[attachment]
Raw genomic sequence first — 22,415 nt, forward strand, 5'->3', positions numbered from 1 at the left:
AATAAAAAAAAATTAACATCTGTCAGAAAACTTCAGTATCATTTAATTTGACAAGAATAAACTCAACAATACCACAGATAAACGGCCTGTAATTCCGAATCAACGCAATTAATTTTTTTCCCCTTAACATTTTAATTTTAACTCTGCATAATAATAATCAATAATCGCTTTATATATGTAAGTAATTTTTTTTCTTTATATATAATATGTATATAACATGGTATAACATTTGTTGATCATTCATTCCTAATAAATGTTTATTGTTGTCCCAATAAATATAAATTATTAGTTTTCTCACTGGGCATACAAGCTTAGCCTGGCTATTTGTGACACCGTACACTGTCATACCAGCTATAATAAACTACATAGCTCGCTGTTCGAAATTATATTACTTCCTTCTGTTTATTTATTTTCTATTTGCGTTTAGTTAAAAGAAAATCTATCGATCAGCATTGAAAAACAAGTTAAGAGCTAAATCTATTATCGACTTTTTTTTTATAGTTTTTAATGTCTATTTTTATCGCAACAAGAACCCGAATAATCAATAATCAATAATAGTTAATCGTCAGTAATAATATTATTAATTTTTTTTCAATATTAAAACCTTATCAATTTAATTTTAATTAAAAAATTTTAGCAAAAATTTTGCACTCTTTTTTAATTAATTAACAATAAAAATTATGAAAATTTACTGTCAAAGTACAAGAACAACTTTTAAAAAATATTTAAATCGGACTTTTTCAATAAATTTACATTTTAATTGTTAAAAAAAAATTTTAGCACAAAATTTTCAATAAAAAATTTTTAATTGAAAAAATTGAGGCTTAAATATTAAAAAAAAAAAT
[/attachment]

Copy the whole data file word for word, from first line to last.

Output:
Raw genomic sequence first — 22,415 nt, forward strand, 5'->3', positions numbered from 1 at the left:
AATAAAAAAAAATTAACATCTGTCAGAAAACTTCAGTATCATTTAATTTGACAAGAATAAACTCAACAATACCACAGATAAACGGCCTGTAATTCCGAATCAACGCAATTAATTTTTTTCCCCTTAACATTTTAATTTTAACTCTGCATAATAATAATCAATAATCGCTTTATATATGTAAGTAATTTTTTTTCTTTATATATAATATGTATATAACATGGTATAACATTTGTTGATCATTCATTCCTAATAAATGTTTATTGTTGTCCCAATAAATATAAATTATTAGTTTTCTCACTGGGCATACAAGCTTAGCCTGGCTATTTGTGACACCGTACACTGTCATACCAGCTATAATAAACTACATAGCTCGCTGTTCGAAATTATATTACTTCCTTCTGTTTATTTATTTTCTATTTGCGTTTAGTTAAAAGAAAATCTATCGATCAGCATTGAAAAACAAGTTAAGAGCTAAATCTATTATCGACTTTTTTTTTATAGTTTTTAATGTCTATTTTTATCGCAACAAGAACCCGAATAATCAATAATCAATAATAGTTAATCGTCAGTAATAATATTATTAATTTTTTTTCAATATTAAAACCTTATCAATTTAATTTTAATTAAAAAATTTTAGCAAAAATTTTGCACTCTTTTTTAATTAATTAACAATAAAAATTATGAAAATTTACTGTCAAAGTACAAGAACAACTTTTAAAAAATATTTAAATCGGACTTTTTCAATAAATTTACATTTTAATTGTTAAAAAAAAATTTTAGCACAAAATTTTCAATAAAAAATTTTTAATTGAAAAAATTGAGGCTTAAATATTAAAAAAAAAAAT